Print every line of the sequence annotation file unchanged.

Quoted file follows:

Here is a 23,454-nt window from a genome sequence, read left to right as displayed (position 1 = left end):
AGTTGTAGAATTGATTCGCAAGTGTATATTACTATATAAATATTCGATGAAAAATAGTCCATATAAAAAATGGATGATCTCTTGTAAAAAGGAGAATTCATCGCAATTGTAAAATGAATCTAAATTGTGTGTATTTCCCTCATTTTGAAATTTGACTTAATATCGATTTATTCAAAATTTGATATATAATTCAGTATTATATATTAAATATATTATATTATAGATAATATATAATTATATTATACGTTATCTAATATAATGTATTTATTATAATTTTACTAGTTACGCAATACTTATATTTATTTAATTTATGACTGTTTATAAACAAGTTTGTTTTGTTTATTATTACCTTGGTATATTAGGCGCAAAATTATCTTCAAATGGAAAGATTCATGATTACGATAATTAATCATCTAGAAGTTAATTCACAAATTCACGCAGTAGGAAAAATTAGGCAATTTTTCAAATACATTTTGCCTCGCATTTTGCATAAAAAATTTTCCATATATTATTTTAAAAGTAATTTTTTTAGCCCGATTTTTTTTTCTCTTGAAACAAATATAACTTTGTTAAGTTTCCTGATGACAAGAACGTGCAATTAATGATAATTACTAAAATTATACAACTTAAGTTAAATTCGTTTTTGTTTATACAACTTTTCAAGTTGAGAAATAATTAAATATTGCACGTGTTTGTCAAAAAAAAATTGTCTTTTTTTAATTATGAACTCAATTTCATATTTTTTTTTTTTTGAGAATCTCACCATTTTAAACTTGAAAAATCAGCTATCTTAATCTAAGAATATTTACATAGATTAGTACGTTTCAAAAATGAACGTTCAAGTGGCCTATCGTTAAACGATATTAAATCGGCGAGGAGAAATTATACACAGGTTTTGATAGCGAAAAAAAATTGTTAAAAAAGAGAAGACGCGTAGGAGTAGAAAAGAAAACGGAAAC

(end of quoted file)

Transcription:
Here is a 23,454-nt window from a genome sequence, read left to right as displayed (position 1 = left end):
AGTTGTAGAATTGATTCGCAAGTGTATATTACTATATAAATATTCGATGAAAAATAGTCCATATAAAAAATGGATGATCTCTTGTAAAAAGGAGAATTCATCGCAATTGTAAAATGAATCTAAATTGTGTGTATTTCCCTCATTTTGAAATTTGACTTAATATCGATTTATTCAAAATTTGATATATAATTCAGTATTATATATTAAATATATTATATTATAGATAATATATAATTATATTATACGTTATCTAATATAATGTATTTATTATAATTTTACTAGTTACGCAATACTTATATTTATTTAATTTATGACTGTTTATAAACAAGTTTGTTTTGTTTATTATTACCTTGGTATATTAGGCGCAAAATTATCTTCAAATGGAAAGATTCATGATTACGATAATTAATCATCTAGAAGTTAATTCACAAATTCACGCAGTAGGAAAAATTAGGCAATTTTTCAAATACATTTTGCCTCGCATTTTGCATAAAAAATTTTCCATATATTATTTTAAAAGTAATTTTTTTAGCCCGATTTTTTTTTCTCTTGAAACAAATATAACTTTGTTAAGTTTCCTGATGACAAGAACGTGCAATTAATGATAATTACTAAAATTATACAACTTAAGTTAAATTCGTTTTTGTTTATACAACTTTTCAAGTTGAGAAATAATTAAATATTGCACGTGTTTGTCAAAAAAAAATTGTCTTTTTTTAATTATGAACTCAATTTCATATTTTTTTTTTTTTGAGAATCTCACCATTTTAAACTTGAAAAATCAGCTATCTTAATCTAAGAATATTTACATAGATTAGTACGTTTCAAAAATGAACGTTCAAGTGGCCTATCGTTAAACGATATTAAATCGGCGAGGAGAAATTATACACAGGTTTTGATAGCGAAAAAAAATTGTTAAAAAAGAGAAGACGCGTAGGAGTAGAAAAGAAAACGGAAAC